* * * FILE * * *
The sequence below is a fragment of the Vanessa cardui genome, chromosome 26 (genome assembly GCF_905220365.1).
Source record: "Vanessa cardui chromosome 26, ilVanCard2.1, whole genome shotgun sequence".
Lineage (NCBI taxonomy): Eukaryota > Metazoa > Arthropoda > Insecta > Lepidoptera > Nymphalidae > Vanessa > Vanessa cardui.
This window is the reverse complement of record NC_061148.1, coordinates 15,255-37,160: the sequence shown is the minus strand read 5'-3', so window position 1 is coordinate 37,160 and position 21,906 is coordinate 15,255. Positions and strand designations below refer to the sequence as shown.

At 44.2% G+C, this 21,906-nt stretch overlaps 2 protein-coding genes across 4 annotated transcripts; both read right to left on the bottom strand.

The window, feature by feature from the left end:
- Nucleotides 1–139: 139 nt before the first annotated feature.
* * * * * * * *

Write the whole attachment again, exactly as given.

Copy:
The sequence below is a fragment of the Vanessa cardui genome, chromosome 26 (genome assembly GCF_905220365.1).
Source record: "Vanessa cardui chromosome 26, ilVanCard2.1, whole genome shotgun sequence".
Lineage (NCBI taxonomy): Eukaryota > Metazoa > Arthropoda > Insecta > Lepidoptera > Nymphalidae > Vanessa > Vanessa cardui.
This window is the reverse complement of record NC_061148.1, coordinates 15,255-37,160: the sequence shown is the minus strand read 5'-3', so window position 1 is coordinate 37,160 and position 21,906 is coordinate 15,255. Positions and strand designations below refer to the sequence as shown.

At 44.2% G+C, this 21,906-nt stretch overlaps 2 protein-coding genes across 4 annotated transcripts; both read right to left on the bottom strand.

The window, feature by feature from the left end:
- Nucleotides 1–139: 139 nt before the first annotated feature.